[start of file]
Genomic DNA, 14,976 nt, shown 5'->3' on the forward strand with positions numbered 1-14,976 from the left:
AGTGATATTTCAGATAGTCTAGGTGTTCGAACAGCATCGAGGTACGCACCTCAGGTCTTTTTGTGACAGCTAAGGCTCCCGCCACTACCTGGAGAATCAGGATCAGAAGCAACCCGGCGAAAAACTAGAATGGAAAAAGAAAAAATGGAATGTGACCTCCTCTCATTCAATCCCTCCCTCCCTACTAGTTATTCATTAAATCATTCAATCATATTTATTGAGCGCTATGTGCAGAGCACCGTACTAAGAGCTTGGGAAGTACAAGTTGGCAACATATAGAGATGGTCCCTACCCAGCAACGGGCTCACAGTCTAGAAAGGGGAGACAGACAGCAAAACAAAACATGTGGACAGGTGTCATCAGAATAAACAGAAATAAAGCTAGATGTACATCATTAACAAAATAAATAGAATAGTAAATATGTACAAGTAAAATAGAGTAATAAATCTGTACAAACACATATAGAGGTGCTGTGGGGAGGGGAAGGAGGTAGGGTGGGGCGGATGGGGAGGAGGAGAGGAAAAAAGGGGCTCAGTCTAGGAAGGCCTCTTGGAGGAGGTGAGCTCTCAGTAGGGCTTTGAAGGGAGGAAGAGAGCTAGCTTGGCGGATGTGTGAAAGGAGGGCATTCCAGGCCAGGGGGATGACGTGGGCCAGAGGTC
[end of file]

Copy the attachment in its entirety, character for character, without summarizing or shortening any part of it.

Genomic DNA, 14,976 nt, shown 5'->3' on the forward strand with positions numbered 1-14,976 from the left:
AGTGATATTTCAGATAGTCTAGGTGTTCGAACAGCATCGAGGTACGCACCTCAGGTCTTTTTGTGACAGCTAAGGCTCCCGCCACTACCTGGAGAATCAGGATCAGAAGCAACCCGGCGAAAAACTAGAATGGAAAAAGAAAAAATGGAATGTGACCTCCTCTCATTCAATCCCTCCCTCCCTACTAGTTATTCATTAAATCATTCAATCATATTTATTGAGCGCTATGTGCAGAGCACCGTACTAAGAGCTTGGGAAGTACAAGTTGGCAACATATAGAGATGGTCCCTACCCAGCAACGGGCTCACAGTCTAGAAAGGGGAGACAGACAGCAAAACAAAACATGTGGACAGGTGTCATCAGAATAAACAGAAATAAAGCTAGATGTACATCATTAACAAAATAAATAGAATAGTAAATATGTACAAGTAAAATAGAGTAATAAATCTGTACAAACACATATAGAGGTGCTGTGGGGAGGGGAAGGAGGTAGGGTGGGGCGGATGGGGAGGAGGAGAGGAAAAAAGGGGCTCAGTCTAGGAAGGCCTCTTGGAGGAGGTGAGCTCTCAGTAGGGCTTTGAAGGGAGGAAGAGAGCTAGCTTGGCGGATGTGTGAAAGGAGGGCATTCCAGGCCAGGGGGATGACGTGGGCCAGAGGTC